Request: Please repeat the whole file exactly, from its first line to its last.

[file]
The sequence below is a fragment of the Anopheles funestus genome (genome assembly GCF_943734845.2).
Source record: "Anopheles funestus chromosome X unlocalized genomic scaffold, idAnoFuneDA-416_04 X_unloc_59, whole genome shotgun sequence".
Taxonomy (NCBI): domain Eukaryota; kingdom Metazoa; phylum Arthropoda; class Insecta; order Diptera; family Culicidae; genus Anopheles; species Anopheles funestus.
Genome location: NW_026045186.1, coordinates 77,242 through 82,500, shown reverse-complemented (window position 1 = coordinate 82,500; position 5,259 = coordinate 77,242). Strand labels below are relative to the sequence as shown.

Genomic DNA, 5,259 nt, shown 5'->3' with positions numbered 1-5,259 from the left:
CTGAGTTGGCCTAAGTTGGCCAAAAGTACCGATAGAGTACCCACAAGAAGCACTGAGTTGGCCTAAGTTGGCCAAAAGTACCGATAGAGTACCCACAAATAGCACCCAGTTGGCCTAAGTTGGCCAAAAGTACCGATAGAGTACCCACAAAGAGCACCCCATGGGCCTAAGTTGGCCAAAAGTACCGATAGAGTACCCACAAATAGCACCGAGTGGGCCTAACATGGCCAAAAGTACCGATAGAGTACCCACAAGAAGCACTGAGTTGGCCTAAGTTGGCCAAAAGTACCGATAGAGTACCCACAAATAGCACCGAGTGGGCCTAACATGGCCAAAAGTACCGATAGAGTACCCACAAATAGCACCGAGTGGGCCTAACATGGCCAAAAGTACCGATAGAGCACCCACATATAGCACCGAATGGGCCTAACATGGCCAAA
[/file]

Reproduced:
The sequence below is a fragment of the Anopheles funestus genome (genome assembly GCF_943734845.2).
Source record: "Anopheles funestus chromosome X unlocalized genomic scaffold, idAnoFuneDA-416_04 X_unloc_59, whole genome shotgun sequence".
Taxonomy (NCBI): domain Eukaryota; kingdom Metazoa; phylum Arthropoda; class Insecta; order Diptera; family Culicidae; genus Anopheles; species Anopheles funestus.
Genome location: NW_026045186.1, coordinates 77,242 through 82,500, shown reverse-complemented (window position 1 = coordinate 82,500; position 5,259 = coordinate 77,242). Strand labels below are relative to the sequence as shown.

Genomic DNA, 5,259 nt, shown 5'->3' with positions numbered 1-5,259 from the left:
CTGAGTTGGCCTAAGTTGGCCAAAAGTACCGATAGAGTACCCACAAGAAGCACTGAGTTGGCCTAAGTTGGCCAAAAGTACCGATAGAGTACCCACAAATAGCACCCAGTTGGCCTAAGTTGGCCAAAAGTACCGATAGAGTACCCACAAAGAGCACCCCATGGGCCTAAGTTGGCCAAAAGTACCGATAGAGTACCCACAAATAGCACCGAGTGGGCCTAACATGGCCAAAAGTACCGATAGAGTACCCACAAGAAGCACTGAGTTGGCCTAAGTTGGCCAAAAGTACCGATAGAGTACCCACAAATAGCACCGAGTGGGCCTAACATGGCCAAAAGTACCGATAGAGTACCCACAAATAGCACCGAGTGGGCCTAACATGGCCAAAAGTACCGATAGAGCACCCACATATAGCACCGAATGGGCCTAACATGGCCAAA